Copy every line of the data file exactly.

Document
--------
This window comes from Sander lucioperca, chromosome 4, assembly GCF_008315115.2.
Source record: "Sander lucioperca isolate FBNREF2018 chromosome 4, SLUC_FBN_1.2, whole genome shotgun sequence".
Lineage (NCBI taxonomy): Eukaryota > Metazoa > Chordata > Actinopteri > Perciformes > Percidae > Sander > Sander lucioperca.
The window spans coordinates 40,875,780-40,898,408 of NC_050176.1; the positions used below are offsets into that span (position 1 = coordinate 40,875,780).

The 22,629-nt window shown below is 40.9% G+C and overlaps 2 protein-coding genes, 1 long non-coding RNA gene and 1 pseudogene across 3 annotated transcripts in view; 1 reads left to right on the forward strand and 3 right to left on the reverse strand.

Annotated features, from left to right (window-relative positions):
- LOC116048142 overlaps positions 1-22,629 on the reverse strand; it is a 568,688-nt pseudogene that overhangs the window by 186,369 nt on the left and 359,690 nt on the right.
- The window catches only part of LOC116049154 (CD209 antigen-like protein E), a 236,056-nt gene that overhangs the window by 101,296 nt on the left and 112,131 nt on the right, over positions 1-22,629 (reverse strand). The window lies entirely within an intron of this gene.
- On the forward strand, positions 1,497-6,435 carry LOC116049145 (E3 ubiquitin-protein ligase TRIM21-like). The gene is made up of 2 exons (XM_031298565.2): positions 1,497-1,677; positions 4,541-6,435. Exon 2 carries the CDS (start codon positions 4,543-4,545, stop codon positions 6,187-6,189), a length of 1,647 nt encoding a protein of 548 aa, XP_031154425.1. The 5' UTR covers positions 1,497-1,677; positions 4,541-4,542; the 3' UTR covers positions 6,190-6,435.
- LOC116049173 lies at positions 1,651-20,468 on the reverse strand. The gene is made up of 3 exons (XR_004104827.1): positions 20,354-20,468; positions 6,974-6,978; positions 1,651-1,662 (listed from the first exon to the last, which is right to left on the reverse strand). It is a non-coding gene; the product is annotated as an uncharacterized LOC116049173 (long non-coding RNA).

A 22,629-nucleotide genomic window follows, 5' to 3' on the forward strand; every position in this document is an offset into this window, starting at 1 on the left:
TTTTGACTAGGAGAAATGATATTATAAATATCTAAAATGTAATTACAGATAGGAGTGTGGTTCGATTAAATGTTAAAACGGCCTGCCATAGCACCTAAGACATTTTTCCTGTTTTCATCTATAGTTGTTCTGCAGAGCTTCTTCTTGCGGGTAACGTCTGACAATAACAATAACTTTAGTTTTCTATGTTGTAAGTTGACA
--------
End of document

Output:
This window comes from Sander lucioperca, chromosome 4, assembly GCF_008315115.2.
Source record: "Sander lucioperca isolate FBNREF2018 chromosome 4, SLUC_FBN_1.2, whole genome shotgun sequence".
Lineage (NCBI taxonomy): Eukaryota > Metazoa > Chordata > Actinopteri > Perciformes > Percidae > Sander > Sander lucioperca.
The window spans coordinates 40,875,780-40,898,408 of NC_050176.1; the positions used below are offsets into that span (position 1 = coordinate 40,875,780).

The 22,629-nt window shown below is 40.9% G+C and overlaps 2 protein-coding genes, 1 long non-coding RNA gene and 1 pseudogene across 3 annotated transcripts in view; 1 reads left to right on the forward strand and 3 right to left on the reverse strand.

Annotated features, from left to right (window-relative positions):
- LOC116048142 overlaps positions 1-22,629 on the reverse strand; it is a 568,688-nt pseudogene that overhangs the window by 186,369 nt on the left and 359,690 nt on the right.
- The window catches only part of LOC116049154 (CD209 antigen-like protein E), a 236,056-nt gene that overhangs the window by 101,296 nt on the left and 112,131 nt on the right, over positions 1-22,629 (reverse strand). The window lies entirely within an intron of this gene.
- On the forward strand, positions 1,497-6,435 carry LOC116049145 (E3 ubiquitin-protein ligase TRIM21-like). The gene is made up of 2 exons (XM_031298565.2): positions 1,497-1,677; positions 4,541-6,435. Exon 2 carries the CDS (start codon positions 4,543-4,545, stop codon positions 6,187-6,189), a length of 1,647 nt encoding a protein of 548 aa, XP_031154425.1. The 5' UTR covers positions 1,497-1,677; positions 4,541-4,542; the 3' UTR covers positions 6,190-6,435.
- LOC116049173 lies at positions 1,651-20,468 on the reverse strand. The gene is made up of 3 exons (XR_004104827.1): positions 20,354-20,468; positions 6,974-6,978; positions 1,651-1,662 (listed from the first exon to the last, which is right to left on the reverse strand). It is a non-coding gene; the product is annotated as an uncharacterized LOC116049173 (long non-coding RNA).

A 22,629-nucleotide genomic window follows, 5' to 3' on the forward strand; every position in this document is an offset into this window, starting at 1 on the left:
TTTTGACTAGGAGAAATGATATTATAAATATCTAAAATGTAATTACAGATAGGAGTGTGGTTCGATTAAATGTTAAAACGGCCTGCCATAGCACCTAAGACATTTTTCCTGTTTTCATCTATAGTTGTTCTGCAGAGCTTCTTCTTGCGGGTAACGTCTGACAATAACAATAACTTTAGTTTTCTATGTTGTAAGTTGACA